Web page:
In every spring, it seems, higher education finds something attractive in the flower pollen. This year, it is the discovery of competence as superior to course credits, and in an embrace of that notion in ways suitable to the age and its digital environments This may be all well and good for the enterprise, as long as we acknowledge its history and key relationships over many springs.
Alverno offered authentic competency-based degrees in the 1970s (as did a few others at the periphery of our then institutional universe), and, for those who noticed, started teaching us what assessing competence means. Competence vaulted over credits in the 1984 higher education follow-up to "A Nation at Risk," blandly titled "Involvement in Learning." In fact, 9 of the 27 recommendations in that federal document addressed competence and assessment (though the parameters of the assessments recommended were fuzzy). Nonetheless, "Involvement" gave birth to the “assessment movement” in higher education, and, for the moment of a few years, some were hopeful that faculty and administrators would take advantage of the connections between their regular assignments and underlying student behaviors in such a way as to improve those connections in one direction, improve their effects on instruction in another direction, and provide evidence of impact to overseers public and private. There were buds on the trees.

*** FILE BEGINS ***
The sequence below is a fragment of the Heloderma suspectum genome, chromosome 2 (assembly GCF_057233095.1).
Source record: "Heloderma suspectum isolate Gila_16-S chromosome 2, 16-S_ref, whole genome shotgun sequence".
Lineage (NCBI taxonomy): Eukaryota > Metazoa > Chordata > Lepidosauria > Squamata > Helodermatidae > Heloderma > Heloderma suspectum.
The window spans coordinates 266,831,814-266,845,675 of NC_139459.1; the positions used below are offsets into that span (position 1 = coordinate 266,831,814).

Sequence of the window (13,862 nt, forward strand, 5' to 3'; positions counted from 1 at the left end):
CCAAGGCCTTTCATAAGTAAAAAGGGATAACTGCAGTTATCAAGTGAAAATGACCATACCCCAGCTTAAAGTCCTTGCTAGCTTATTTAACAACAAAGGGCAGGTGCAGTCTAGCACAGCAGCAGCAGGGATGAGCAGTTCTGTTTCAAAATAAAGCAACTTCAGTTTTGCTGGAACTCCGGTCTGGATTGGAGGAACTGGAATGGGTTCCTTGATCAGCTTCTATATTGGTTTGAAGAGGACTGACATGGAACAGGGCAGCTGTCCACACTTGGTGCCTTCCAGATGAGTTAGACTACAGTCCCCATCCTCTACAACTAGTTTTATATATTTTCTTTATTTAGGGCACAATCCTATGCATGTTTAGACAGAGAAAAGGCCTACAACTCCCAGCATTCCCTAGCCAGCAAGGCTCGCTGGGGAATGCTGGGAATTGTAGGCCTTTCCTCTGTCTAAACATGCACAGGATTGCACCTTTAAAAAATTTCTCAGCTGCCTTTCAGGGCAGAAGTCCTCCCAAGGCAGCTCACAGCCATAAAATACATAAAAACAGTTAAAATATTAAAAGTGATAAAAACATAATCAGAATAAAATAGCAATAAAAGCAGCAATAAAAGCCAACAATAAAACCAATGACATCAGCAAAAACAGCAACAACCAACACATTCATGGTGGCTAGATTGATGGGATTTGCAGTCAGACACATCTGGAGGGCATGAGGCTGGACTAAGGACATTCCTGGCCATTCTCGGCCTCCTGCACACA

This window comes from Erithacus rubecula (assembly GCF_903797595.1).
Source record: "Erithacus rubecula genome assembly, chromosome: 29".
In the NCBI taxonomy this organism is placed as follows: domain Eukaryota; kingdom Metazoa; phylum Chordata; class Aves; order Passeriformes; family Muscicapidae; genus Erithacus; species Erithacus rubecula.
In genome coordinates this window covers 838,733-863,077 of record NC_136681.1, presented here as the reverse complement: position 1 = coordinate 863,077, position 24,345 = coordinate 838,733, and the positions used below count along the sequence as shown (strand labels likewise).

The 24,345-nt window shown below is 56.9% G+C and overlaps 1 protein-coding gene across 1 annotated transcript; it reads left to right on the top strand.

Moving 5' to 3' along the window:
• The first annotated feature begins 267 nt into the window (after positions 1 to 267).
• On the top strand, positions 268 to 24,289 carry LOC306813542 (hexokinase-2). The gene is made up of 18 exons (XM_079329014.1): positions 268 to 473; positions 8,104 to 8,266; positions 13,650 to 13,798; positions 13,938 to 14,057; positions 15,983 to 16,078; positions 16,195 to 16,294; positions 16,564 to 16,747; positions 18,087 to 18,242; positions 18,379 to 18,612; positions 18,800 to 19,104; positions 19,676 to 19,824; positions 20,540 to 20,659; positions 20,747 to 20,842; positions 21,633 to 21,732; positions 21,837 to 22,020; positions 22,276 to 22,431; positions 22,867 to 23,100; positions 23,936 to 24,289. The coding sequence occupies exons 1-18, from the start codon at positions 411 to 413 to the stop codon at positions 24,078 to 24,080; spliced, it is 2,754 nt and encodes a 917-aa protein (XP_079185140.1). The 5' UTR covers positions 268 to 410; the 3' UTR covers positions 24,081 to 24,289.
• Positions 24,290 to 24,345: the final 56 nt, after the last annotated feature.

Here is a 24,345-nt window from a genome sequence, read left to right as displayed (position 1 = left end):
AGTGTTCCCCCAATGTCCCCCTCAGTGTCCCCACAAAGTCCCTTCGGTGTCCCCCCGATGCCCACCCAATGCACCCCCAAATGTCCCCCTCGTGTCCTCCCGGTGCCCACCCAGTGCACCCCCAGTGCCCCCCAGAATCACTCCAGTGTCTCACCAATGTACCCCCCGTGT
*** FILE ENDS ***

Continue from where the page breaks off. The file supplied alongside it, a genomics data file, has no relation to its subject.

But the buds did not fully blossom. Throughout the 1990s, “assessment” became mired in scores of restricted response examinations, mostly produced by external parties, and, with those examinations, “value added” effect size metrics that had little to do with competence and even less impact on the academic lives of students. The hands of faculty — and their connecting stitching of instruction, learning objectives, and evidence — largely disappeared. The educati took over; and when another spring wind brought in business models of TQM and CQI and Deming Awards, assessment got hijacked, for a time, by corporate approaches to organizational improvement which, for better or worse, nudged more than a few higher education institutions to behave in corporate ways.